At Flinders the changed role for university chaplaincy emerged from the internationalization of the university. Harmony on a pluralist campus requires attention to social cohesion in the face of difference. This attention to the quality of relationships, a concern quite central to religions, broadened the scope of an inclusive multifaith chaplaincy to attend to the whole campus – pastoral care to all, regardless of faith or no faith.

In an ideal world, all university staff would be pastoral carers, customizing every situation and conversation to individual students – students who come from highly diverse cultural, national, religious and academic backgrounds. In a pastorally caring university there would be little need for chaplains or for a centre like Oasis. But the pressures of the modern university have created new needs – we do what the university would normally be expected to do but is unable to do.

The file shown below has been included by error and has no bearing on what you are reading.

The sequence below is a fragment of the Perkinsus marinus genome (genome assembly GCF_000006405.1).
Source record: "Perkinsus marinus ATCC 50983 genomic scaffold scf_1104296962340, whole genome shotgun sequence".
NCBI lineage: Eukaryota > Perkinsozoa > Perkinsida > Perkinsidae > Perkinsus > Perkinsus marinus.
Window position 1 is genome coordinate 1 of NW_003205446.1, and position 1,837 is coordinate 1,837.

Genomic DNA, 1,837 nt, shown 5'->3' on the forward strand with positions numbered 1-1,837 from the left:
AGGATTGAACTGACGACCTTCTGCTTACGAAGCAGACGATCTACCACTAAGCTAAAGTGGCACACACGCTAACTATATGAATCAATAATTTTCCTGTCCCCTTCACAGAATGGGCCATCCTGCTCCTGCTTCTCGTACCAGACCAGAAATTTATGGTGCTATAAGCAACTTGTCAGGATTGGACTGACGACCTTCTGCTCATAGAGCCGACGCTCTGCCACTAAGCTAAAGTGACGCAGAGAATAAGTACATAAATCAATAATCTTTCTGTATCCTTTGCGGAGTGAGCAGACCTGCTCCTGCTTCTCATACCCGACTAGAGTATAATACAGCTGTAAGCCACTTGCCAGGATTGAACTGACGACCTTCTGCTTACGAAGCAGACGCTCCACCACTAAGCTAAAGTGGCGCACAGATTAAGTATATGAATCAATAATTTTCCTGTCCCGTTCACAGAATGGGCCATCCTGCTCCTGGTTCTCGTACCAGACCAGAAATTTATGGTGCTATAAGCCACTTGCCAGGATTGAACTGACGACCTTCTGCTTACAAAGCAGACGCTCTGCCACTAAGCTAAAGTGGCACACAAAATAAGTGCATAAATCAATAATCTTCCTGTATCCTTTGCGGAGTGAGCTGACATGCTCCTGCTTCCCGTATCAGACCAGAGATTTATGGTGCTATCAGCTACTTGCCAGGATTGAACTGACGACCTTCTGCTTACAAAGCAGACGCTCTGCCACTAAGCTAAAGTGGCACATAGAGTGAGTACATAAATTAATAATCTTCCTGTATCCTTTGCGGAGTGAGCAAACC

To take up such opportunities requires a major shift in thinking for chaplains – no longer the ‘rescuing’, ‘telling’ salvation paradigm, but the hospitable, listening, empowering and long-term-committed mentoring (‘walking beside you’) paradigm.

It means being closely connected to the life of the university but not meddling in it, filling gaps collaboratively, connecting the disconnected, doing what needs to be done without taking over, enriching, enabling, and avoiding the turf wars and ego games.

Because Oasis is adaptive, continually responsive to the expressed and unexpressed needs of the university, it might be thought of as an ever-changing, process-centred community responding contextually and existentially to presenting situations. That’s a mouthful!

So there is no neat answer! Just an evolving, fluid narrative.

I think ‘God’ is comfortable with that!

Whether universities are, remains mainly to be seen!

 

* (The exception might be Muslim Friday Prayer, because the Muslim ‘holy day’ is a Friday, a working day. And the provision of Muslim prayer rooms is a priority because of the logistics of prayer five times a day.)

 

Ladies and Gentlemen – an announcement!

From 2013, Oasis, is being hosted by the University – funding a Coordinating Chaplain, an Administrative Assistant and Oasis initiatives.